Final years of apartheid

Serious political violence was a prominent feature of South Africa from 1985 to 1995. There was virtually a civil war between left-wing and right-wing South Africans. From 1985-1988 the P.W. Botha government tried to crush left-wing organizations. For three years police and soldiers patrolled South African towns. Thousands of people were detained. Deaths mounted on both sides. Many of those detained by the government were interrogated and tortured; while anti-government activists used the "necklace method" (burning people alive) to kill black people suspected of supporting apartheid. The government banned television cameras from filming "unrest zones". Image File history File links Download high resolution version (940x735, 914 KB) Summary . ... Image File history File links Download high resolution version (940x735, 914 KB) Summary . ...


The ANC and the PAC exploded bombs in restaurants, shopping centres and in front of government buildings such as magistrates courts, killing and maiming civilians and government officials in the process. By 1985, it had become the ANC's aim to make black townships "ungovernable" (a term later replaced by "people's power") by forcing residents to stop paying for services. The townships duly became the focus areas in the apartheid struggle.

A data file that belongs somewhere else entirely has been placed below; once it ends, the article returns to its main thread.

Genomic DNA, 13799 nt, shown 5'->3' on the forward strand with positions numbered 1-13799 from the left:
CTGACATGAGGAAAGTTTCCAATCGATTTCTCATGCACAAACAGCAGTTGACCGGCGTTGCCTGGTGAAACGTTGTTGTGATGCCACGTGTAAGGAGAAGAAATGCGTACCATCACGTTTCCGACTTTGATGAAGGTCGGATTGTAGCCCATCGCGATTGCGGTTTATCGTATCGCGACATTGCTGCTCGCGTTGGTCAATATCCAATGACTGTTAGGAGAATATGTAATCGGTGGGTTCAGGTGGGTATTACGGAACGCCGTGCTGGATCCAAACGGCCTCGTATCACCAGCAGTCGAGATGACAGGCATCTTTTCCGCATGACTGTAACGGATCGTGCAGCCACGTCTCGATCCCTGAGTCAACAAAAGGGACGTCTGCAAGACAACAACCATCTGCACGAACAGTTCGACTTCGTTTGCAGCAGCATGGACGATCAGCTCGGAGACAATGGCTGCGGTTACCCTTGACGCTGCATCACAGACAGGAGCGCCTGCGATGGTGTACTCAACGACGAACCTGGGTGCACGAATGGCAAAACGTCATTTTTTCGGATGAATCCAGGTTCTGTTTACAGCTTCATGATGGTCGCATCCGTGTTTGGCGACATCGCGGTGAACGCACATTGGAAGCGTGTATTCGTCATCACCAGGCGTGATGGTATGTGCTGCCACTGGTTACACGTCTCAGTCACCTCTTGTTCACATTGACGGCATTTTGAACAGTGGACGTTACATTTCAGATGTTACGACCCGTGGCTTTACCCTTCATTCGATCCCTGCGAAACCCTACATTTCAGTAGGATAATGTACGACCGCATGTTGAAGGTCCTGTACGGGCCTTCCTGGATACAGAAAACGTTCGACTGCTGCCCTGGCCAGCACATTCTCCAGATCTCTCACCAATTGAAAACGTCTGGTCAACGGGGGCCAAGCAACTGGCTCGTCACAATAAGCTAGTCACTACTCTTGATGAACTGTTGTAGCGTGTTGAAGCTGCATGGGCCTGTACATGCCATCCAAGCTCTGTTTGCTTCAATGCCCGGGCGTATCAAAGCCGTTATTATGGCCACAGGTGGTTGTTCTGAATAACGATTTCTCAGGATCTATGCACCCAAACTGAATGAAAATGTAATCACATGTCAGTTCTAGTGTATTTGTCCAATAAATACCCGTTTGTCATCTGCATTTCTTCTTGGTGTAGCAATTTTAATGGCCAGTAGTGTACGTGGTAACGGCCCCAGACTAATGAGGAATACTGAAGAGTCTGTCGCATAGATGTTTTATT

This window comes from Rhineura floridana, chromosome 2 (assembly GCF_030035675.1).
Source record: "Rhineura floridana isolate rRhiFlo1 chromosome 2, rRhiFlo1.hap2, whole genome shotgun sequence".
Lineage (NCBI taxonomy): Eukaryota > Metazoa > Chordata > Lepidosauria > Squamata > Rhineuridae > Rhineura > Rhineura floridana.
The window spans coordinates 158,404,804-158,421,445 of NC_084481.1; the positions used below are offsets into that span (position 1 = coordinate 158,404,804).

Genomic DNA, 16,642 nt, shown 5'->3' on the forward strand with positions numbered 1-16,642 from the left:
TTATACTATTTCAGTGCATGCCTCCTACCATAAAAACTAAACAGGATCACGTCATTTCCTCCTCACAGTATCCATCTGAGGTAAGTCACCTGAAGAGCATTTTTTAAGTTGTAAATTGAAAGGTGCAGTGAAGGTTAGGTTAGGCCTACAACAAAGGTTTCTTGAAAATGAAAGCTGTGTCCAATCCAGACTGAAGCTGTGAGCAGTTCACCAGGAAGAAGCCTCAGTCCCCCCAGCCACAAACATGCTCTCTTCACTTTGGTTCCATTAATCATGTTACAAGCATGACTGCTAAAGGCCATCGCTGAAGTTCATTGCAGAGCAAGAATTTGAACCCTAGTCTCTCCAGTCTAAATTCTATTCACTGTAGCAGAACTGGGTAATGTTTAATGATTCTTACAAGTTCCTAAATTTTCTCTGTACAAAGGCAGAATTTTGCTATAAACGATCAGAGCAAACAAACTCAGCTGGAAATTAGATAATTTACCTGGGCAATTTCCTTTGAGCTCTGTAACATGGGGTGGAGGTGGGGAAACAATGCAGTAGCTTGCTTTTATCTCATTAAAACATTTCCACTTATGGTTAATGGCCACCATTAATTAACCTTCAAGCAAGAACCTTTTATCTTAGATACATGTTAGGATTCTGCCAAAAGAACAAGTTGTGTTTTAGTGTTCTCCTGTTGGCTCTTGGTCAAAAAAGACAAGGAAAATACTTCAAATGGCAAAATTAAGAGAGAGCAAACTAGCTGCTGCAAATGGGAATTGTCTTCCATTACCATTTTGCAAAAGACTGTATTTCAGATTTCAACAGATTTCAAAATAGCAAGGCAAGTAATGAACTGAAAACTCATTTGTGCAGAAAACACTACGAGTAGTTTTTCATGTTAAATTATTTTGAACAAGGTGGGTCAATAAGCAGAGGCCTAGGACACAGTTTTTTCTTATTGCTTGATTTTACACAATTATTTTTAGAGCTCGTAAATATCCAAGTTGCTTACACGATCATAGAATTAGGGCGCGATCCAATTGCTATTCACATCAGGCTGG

Throughout the 'eighties, township people resisted apartheid by acting against the local issues that faced their particular communities. The focus of much of the resistance was against the community organisations and their leaders, who were seen to be supporting the government. The fact that they were also the ones responsible for rent collection merely added to their unpopularity. (A common form of township protest was the rent boycott.) The official governments of numerous townships were either overthrown or collapsed, to be replaced by unofficial organisations, led generally by the youth but welcoming workers and residents of all ages. People's courts were set up, and township residents accused of supporting the government were "put on trial" and dealt extreme (often lethal) punishments. Black town councillors and policemen, and their families, were attacked with petrol bombs and "necklaces", a fate suffered by many residents who resisted such tactics: they were brutally murdered by having a burning tire placed around their necks. This became known as necklacing. Necklacing (sometimes metonymically called Necklace) refers to the practice of execution carried out by forcing a rubber tire, filled with gasoline, around a victims chest and arms, and setting it on fire. ...